Twenty years ago, on Sept. 10, 2001, the TV miniseries Band of Brothers premiered on HBO. To this day, it stands out as one of the most impactful and moving pieces of war media ever produced, due to its focus on human connection.
Currently streaming on several platforms thanks to its anniversary, the show is worth discovering for new viewers and worth watching again for those who are familiar with it. Its focus on our common humanity is especially poignant in today’s world, where it is so hard to build a connection with others.
Arts & Entertainment Editor
Created by Steven Spielberg and Tom Hanks, Band of Brothers centers around members of Easy Company, the 2nd Battalion of the 506th Parachute Infantry Regiment of the 101st Airborne Division, and their experiences in World War II from 1942 to 1945. It would be easy, if one did not know the show, to brush it aside as a simple glorification of war and violence like so many other war movies.
This could not be further than the purpose of Band of Brothers.
Yes, Band of Brothers is a big-budget, often action-driven piece, and it’s true that the battle scenes are a draw. At the time, it was the most expensive TV miniseries ever made by any network.
However, the heart of the show, and what keeps it in the public eye more than twenty years later, are the relationships the characters form and the relationship the audience forms with them.
The show’s crowning glory is its ability to make the audience care for the entirety of Easy Company. It is an ensemble show, and each episode centers around a different character. The concept could have been poorly executed if the show did not spend so much time making the company a character in itself.
The first episode begins with the group preparing for D-Day. At first, they are nothing but anonymous strangers; the audience doesn’t have a connection. The camera singles out faces, but they are insignificant and unknown to us. Then, the show flashes back to the beginning of training. We see this group grow from a bunch of civilians to accomplished soldiers, see their frustration with their incompetent first leader, feel their joy when they finally become paratroopers. At the end of the first episode, those same closeups on single faces are repeated, but with a new meaning. The audience may not know all the names or faces of Easy Company yet, but we feel for them as a whole because of what we’ve seen them go through.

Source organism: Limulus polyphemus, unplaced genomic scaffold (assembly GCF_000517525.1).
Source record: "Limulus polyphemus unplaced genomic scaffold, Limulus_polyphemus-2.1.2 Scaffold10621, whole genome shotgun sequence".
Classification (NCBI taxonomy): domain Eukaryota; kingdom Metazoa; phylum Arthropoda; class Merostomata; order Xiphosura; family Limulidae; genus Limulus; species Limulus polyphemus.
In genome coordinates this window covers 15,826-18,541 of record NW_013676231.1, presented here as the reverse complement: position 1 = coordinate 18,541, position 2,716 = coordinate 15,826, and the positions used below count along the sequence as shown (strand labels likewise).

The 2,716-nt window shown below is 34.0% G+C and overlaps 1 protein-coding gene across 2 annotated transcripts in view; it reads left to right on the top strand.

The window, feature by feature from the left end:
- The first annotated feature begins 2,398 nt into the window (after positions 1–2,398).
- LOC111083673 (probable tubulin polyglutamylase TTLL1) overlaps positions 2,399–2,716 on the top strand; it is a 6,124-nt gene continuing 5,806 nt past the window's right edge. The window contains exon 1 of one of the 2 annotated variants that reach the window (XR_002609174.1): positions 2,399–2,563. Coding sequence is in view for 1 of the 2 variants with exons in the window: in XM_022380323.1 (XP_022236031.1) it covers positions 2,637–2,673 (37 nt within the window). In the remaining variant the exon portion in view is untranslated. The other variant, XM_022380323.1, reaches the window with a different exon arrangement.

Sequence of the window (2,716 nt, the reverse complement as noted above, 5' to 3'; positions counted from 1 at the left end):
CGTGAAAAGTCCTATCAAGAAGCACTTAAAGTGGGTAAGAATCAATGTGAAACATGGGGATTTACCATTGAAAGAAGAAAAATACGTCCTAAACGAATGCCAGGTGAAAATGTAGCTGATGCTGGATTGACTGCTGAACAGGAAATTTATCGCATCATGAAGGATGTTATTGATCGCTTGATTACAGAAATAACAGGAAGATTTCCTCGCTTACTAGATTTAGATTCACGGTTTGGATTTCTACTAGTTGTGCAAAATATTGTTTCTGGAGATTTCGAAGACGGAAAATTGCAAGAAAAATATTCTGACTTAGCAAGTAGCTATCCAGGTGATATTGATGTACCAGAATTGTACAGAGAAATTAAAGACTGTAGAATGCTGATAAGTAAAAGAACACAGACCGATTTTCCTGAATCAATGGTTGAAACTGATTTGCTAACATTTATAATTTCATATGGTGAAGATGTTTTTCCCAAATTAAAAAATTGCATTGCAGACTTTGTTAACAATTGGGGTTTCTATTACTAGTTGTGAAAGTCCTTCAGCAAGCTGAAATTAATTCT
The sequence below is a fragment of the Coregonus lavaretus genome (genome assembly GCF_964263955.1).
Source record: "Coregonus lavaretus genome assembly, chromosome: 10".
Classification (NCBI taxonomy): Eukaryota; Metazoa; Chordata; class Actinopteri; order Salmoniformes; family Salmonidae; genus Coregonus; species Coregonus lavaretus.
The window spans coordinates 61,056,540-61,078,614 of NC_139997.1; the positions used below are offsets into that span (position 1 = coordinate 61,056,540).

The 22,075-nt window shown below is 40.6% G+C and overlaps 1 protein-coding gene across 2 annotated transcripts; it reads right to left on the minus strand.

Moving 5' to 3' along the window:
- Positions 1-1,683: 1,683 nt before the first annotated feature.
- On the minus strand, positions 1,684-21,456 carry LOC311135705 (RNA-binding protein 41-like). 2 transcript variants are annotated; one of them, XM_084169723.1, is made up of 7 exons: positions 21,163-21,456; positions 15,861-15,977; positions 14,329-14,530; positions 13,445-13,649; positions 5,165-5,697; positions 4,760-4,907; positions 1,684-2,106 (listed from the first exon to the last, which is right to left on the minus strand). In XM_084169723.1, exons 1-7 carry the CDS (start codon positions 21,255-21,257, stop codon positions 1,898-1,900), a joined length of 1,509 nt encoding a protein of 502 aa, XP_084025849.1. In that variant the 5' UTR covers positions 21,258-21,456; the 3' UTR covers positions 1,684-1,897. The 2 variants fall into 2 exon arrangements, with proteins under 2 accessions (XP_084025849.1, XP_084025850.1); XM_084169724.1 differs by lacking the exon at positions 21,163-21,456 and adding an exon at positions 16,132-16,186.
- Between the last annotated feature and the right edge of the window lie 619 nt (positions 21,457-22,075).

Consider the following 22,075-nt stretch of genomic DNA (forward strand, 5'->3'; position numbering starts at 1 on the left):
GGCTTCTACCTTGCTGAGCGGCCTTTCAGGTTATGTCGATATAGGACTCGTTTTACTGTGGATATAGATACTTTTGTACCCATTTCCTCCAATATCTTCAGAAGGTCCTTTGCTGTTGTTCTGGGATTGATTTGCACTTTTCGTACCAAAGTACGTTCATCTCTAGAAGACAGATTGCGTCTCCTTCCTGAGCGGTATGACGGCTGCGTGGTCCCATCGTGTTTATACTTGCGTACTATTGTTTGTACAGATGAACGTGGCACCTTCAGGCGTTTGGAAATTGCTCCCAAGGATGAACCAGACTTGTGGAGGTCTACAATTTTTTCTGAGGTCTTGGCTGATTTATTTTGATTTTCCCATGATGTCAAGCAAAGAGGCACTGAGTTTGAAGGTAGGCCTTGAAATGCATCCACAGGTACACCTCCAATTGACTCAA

The focus of the show in general is not on either how “cool” war is or how “wrong” it is, but on the human connection people make in difficult situations. Throughout the course of the miniseries, the show always finds time to come back to small, intimate moments with Easy Company, reminding us how human and real they were. Action sequences are interspersed with either humor or slow, quiet explorations of characters among the large cast. It is a show that reminds us how important connecting to others is. How important humanity is.
Though few of us will ever go off to war and fight alongside our comrades, Band of Brothers shows us that we can still handle the troubles of day-to-day-life by reaching out to those around us. The world may have changed drastically from the world pictured in Band of Brothers, but its emphasis on human connection will never be outdated.
Band of Brothers is available to watch with subscription on HBO Max, Hulu. YouTube TV, and Amazon Prime.